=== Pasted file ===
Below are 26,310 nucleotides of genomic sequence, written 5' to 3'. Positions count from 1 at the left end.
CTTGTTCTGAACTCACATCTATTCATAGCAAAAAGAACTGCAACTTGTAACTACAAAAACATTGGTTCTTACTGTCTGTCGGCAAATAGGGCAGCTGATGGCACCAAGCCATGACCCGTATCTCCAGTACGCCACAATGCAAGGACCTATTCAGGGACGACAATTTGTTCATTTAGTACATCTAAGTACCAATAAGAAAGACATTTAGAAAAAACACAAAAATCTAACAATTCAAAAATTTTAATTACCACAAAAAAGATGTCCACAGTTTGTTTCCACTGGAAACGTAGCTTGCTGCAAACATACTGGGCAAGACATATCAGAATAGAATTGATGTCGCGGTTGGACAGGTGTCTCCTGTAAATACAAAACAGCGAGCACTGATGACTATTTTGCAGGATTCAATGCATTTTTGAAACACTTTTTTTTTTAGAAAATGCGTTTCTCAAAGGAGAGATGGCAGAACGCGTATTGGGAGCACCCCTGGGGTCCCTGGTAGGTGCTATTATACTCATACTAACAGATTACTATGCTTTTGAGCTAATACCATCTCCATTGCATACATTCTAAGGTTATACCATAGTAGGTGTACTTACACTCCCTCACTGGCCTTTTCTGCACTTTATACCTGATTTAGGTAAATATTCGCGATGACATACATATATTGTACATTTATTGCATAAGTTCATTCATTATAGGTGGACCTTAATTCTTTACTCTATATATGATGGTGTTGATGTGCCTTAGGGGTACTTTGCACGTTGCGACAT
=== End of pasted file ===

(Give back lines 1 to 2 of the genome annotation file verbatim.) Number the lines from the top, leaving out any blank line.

Below are 26,310 nucleotides of genomic sequence, written 5' to 3'. Positions count from 1 at the left end.
CTTGTTCTGAACTCACATCTATTCATAGCAAAAAGAACTGCAACTTGTAACTACAAAAACATTGGTTCTTACTGTCTGTCGGCAAATAGGGCAGCTGATGGCACCAAGCCATGACCCGTATCTCCAGTACGCCACAATGCAAGGACCTATTCAGGGACGACAATTTGTTCATTTAGTACATCTAAGTACCAATAAGAAAGACATTTAGAAAAAACACAAAAATCTAACAATTCAAAAATTTTAATTACCACAAAAAAGATGTCCACAGTTTGTTTCCACTGGAAACGTAGCTTGCTGCAAACATACTGGGCAAGACATATCAGAATAGAATTGATGTCGCGGTTGGACAGGTGTCTCCTGTAAATACAAAACAGCGAGCACTGATGACTATTTTGCAGGATTCAATGCATTTTTGAAACACTTTTTTTTTTAGAAAATGCGTTTCTCAAAGGAGAGATGGCAGAACGCGTATTGGGAGCACCCCTGGGGTCCCTGGTAGGTGCTATTATACTCATACTAACAGATTACTATGCTTTTGAGCTAATACCATCTCCATTGCATACATTCTAAGGTTATACCATAGTAGGTGTACTTACACTCCCTCACTGGCCTTTTCTGCACTTTATACCTGATTTAGGTAAATATTCGCGATGACATACATATATTGTACATTTATTGCATAAGTTCATTCATTATAGGTGGACCTTAATTCTTTACTCTATATATGATGGTGTTGATGTGCCTTAGGGGTACTTTGCACGTTGCGACAT